Federal Budget 2023
21 March 2023
Federal Budget 2023
The TACT team followed the federal budget unveiling. Here are the key highlights.
Canada's Finance Minister, Chrystia Freeland, presented a budget that focuses on the Liberal priorities of the middle class and the green economy and is responsive to the current economic and geopolitical context.
Budget 2023 presents a mixed portrait of the Canadian economy. On the one hand, our economy has recovered from the pandemic faster than previous downturns and Canada is a leader in the G7. 830,000 more Canadians are employed than at the start of the pandemic with near-record low unemployment.
On the other hand, the "sunny ways" era of government finances is behind us. GDP growth is projected to be only 0.3% this year, although it should return to a more normal pace next year. The government is planning to cut $15 billion in government spending and will implement a process to review the effectiveness of programs.
One of the budget's signature measures is the one-time grocery rebate for the most vulnerable. Eleven million people will be able to receive up to $467 through the Goods and Services Tax (GST) credit. This measure will cost $2.5 billion. The government believes that it will help citizens without fuelling inflation.
Investments in clean electricity are at the heart of the efforts to accelerate the energy transition. The Canada Infrastructure Bank will invest $20 billion in clean energy and green infrastructure. The government will also introduce a 15% refundable tax credit for companies that make investments in this space.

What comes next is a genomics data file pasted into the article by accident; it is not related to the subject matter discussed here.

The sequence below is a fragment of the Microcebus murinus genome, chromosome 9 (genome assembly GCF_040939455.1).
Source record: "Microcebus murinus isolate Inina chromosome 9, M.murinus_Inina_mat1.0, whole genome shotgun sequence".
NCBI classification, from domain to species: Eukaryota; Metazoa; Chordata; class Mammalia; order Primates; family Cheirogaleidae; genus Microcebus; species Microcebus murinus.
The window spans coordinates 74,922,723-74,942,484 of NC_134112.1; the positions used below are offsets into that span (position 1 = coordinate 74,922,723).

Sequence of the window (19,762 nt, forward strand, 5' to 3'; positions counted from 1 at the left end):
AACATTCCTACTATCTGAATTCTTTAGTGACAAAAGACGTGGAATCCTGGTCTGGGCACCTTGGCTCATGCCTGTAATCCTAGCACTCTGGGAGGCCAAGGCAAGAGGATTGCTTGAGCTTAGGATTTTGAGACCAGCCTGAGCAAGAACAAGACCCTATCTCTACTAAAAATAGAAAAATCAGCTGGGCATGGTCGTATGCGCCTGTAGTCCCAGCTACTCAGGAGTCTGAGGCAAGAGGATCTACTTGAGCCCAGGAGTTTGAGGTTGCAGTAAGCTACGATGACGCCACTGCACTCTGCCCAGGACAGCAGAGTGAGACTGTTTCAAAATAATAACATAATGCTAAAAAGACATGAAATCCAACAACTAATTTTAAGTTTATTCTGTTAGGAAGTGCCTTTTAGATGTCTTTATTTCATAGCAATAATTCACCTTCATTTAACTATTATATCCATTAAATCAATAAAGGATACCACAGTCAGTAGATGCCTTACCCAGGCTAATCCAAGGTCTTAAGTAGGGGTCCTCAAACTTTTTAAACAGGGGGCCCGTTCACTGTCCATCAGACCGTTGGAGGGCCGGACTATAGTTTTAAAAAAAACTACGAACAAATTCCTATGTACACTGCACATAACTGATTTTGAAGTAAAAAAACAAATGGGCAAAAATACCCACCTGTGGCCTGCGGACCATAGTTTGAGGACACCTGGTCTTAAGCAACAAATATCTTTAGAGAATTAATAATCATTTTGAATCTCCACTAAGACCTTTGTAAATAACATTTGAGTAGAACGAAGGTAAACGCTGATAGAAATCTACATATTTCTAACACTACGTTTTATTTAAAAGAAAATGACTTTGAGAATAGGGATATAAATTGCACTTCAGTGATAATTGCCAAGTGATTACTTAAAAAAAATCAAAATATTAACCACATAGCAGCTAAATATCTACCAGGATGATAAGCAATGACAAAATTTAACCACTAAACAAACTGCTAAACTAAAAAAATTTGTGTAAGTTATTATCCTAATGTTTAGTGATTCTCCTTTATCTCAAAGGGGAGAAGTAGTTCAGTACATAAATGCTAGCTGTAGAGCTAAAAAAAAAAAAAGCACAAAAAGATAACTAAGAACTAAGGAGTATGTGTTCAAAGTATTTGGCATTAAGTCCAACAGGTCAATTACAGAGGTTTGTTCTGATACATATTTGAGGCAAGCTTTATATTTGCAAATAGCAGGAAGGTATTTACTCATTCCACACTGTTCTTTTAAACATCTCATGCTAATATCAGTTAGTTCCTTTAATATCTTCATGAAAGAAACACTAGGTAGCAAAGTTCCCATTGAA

Support for the manufacturing sector
The government had pressure from manufacturing companies to respond to the U.S. Inflation Reduction Act. An important measure announced in Budget 2023 is the introduction of a refundable tax credit equal to 30 per cent of the cost of investments in new machinery and equipment used to manufacture or process key clean technologies, and extract process, or recycle key critical minerals.
Increased predictability for businesses
The government appears to want to improve the business environment to attract more investment, including outlining a concrete plan to improve the efficiency of the impact assessment for major projects to make them more efficient, as well as a review of carbon pricing. These measures have the potential to appeal to conservative voters as well.
Health care is a significant part of the budget, which includes the agreements with the provinces on health transfers. The government is taking a hands-on approach in an area of provincial jurisdiction, with a number of specific measures and a warning to the provinces that additional funding should not be used to replace their existing investments in health.
The Budget introduces the Canadian Dental Care Plan. This plan will cover dental care for non-insured Canadians with annual family incomes under $90,000. Those with family incomes under $70,000 will not have to pay a co-payment. This announcement solidifies the NDP's support which ensures the government's survival and avoids the need for a short-term election. However, it will inevitably raise questions in Quebec, where there is already dental coverage, albeit limited.
Political choices made
The government took advantage of this budget to confirm its positions on a number of political issues, such as the increase in funding to Ukraine, with an additional loan of $2.4 billion for 2023, or the additional funding of $36 million over three years to facilitate access to abortion.